March 28, 2018

Black women making headway in politics

Portside - In the 50 years since [Shirley] Chisholm was elected to Congress, Black women have continued to make historic gains in U.S. politics. Those gains are documented in "The Chisholm Effect: Black Women in American Politics 2018," a new report from the Higher Heights Leadership Fund and the Center for American Women and Politics at Rutgers University in New Jersey.

In that time, 38 Black women have served in Congress from 16 states — 36 in the House and two in the Senate. Over the past two decades, Black women have also increased their representation in state legislatures from 2.3 percent to 3.7 percent and their presence among women legislators from 10.3 percent to 14.8 percent. There are currently 276 Black women serving in state legislatures, 129 of whom represent Southern states.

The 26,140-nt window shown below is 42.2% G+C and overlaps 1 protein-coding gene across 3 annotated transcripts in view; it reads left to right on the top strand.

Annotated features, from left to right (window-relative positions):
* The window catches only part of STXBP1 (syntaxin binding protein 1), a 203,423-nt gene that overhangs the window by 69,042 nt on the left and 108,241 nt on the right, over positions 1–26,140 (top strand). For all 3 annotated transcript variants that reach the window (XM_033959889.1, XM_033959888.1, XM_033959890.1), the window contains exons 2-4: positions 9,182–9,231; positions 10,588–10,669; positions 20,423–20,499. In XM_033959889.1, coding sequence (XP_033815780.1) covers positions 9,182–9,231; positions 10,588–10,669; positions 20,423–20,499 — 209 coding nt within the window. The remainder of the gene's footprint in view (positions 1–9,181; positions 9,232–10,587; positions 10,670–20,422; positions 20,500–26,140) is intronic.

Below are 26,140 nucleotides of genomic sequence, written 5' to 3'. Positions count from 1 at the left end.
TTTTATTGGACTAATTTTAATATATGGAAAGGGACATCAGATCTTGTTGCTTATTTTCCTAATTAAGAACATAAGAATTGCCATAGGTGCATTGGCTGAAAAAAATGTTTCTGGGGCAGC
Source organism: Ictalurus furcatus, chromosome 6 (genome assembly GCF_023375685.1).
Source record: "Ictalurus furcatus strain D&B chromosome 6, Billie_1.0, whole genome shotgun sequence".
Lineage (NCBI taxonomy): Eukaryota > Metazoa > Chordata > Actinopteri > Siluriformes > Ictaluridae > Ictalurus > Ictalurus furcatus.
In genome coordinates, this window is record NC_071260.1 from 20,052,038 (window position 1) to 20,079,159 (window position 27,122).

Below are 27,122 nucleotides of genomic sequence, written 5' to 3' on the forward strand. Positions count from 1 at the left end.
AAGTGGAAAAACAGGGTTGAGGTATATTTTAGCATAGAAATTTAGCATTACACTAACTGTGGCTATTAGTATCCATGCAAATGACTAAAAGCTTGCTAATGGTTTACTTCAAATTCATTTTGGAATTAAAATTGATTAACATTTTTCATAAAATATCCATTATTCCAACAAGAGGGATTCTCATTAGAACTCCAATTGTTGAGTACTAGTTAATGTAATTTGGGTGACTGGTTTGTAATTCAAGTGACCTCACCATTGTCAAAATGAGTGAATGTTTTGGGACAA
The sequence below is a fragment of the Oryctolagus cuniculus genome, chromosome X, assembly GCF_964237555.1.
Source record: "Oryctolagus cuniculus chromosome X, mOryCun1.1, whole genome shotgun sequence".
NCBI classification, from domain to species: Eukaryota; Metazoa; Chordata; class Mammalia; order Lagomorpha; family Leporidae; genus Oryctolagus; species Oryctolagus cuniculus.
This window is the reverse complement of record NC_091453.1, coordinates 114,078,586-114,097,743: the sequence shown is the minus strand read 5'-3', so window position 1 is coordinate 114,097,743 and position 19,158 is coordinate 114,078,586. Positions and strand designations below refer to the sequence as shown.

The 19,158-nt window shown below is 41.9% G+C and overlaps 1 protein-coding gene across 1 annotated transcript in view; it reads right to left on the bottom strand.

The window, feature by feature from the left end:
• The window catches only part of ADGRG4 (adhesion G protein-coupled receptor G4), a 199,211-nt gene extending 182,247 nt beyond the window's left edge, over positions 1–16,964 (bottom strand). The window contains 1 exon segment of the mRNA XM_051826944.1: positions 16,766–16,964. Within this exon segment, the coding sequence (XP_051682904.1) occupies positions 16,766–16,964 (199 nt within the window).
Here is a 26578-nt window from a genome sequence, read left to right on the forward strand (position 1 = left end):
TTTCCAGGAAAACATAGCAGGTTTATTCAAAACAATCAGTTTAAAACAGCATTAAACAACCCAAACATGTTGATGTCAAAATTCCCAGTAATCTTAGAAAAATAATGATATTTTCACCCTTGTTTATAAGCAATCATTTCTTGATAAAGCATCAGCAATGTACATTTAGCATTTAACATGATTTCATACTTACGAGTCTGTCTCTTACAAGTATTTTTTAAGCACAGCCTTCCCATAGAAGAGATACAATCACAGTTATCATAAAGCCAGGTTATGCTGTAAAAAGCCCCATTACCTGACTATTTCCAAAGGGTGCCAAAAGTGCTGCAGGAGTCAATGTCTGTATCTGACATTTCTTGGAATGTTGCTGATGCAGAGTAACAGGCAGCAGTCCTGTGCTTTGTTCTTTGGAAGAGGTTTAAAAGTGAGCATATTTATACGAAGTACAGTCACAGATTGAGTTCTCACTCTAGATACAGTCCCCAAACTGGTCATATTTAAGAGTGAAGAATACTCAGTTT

Black women also serve as mayors in five of the nation's most populous cities, three of which are in the South: Atlanta; Baton Rouge, Louisiana; and Charlotte, North Carolina. Meanwhile, Black women voted at the highest rates of any demographic group in the 2008 and 2012 elections, and it was their record turnout that determined the outcome of last year's special U.S. Senate election in Alabama won by Democrat Doug Jones.

But disparities persist. Although Black women make up 7.3 percent of the U.S. population, they account for less than 5 percent of those elected to statewide executive offices, Congress, and state legislatures. Only 12 Black women have ever held statewide executive offices, and only two of these women — both Republicans — were elected in Southern states: Jennifer Carroll, who served as Florida's lieutenant governor from 2011 to 2013, and Jenean Hampton, who has served as Kentucky's lieutenant governor since 2011.

There are over 245 Black women running for public office across the South this year. . . .

1 comment:

Anonymous said...

Single moms can't run their own households. What make them think they can run a government? You can't guilt a constituency into doing what you want. It doesn't even work on your kids.